Some districts, particularly in the Central Valley and Los Angeles area, are taking advantage of the new law and hoping parent outreach translates into better student health and academic performance. The thinking is that parents who are more involved will feel a greater tie to the school and will motivate students to be more engaged.

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in Rural California 130 0

Washington, D.C. — San Joaquin Valley officials picture a world in which:

State Route 99 grows wider in Merced, Madera and Tulare counties. Stronger roads support the region’s heavy dairy tankers. New reservoirs get built. And, not least, some bipartisan cooperation blossoms on Capitol Hill.

Farfetched? Maybe. But this week, elected representatives and staffers from eight Valley counties are making their collective case to an often-fitful Congress. They’re following the adage, sometimes applicable in lobbying as in life, that fortune favors the bold.

“We’re bringing attention to the needs of the Valley, and making sure that all of our legislators know where we stand,” Stanislaus County Supervisor Bill O’Brien said Wednesday, adding that “we also get different audiences than we normally get with just the congressmen.”

O’Brien, for instance, was speaking in the Cannon House Office Building, where three House Transportation and Infrastructure Committee staffers were briefing the visitors. In the afternoon, the Valley officials talked about clean air rules at the Environmental Protection Agency.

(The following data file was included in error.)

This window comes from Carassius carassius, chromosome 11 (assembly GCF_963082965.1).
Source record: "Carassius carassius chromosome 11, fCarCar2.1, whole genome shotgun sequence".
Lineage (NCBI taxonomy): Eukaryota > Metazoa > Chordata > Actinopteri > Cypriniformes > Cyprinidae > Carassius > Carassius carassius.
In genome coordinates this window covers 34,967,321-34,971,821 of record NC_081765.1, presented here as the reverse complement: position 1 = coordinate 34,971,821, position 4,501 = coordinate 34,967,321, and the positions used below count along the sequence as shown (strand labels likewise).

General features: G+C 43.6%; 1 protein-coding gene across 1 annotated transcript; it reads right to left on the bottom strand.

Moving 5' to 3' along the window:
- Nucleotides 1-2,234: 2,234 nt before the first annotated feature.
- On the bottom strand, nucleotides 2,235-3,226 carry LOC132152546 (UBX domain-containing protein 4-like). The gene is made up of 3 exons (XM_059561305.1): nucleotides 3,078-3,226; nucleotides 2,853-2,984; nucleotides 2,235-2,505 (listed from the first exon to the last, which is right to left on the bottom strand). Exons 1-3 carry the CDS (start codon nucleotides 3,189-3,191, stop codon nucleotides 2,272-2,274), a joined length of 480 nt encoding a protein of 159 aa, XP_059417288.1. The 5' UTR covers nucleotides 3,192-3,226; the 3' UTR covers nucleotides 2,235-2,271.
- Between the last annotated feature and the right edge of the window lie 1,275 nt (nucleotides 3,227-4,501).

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in Rural California 131 0

SACRAMENTO – Farmers and ranchers throughout California commend the legislature for its recent actions on climate change. The passage of key climate bills, alongside the appropriation of more than $65 million for climate-smart agriculture programs, will provide needed resources for farmers and ranchers to address a changing climate.

“Farmers have a lot at stake in a changing climate as our extreme drought reminds us,” said Tom Willey at T&D Willey Farms in Madera. “We experience the impacts of climate change on our farm every day. I commend the California legislature for continuing down the path of reducing greenhouse gas emissions and investing in the continued success of California agriculture.

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in Climate Change 178 0

By Fran Kritz

Dozens of freshmen headed to Humboldt State University this fall will have access to something most many of their classmates take for granted: a credit card they can swipe in exchange for food.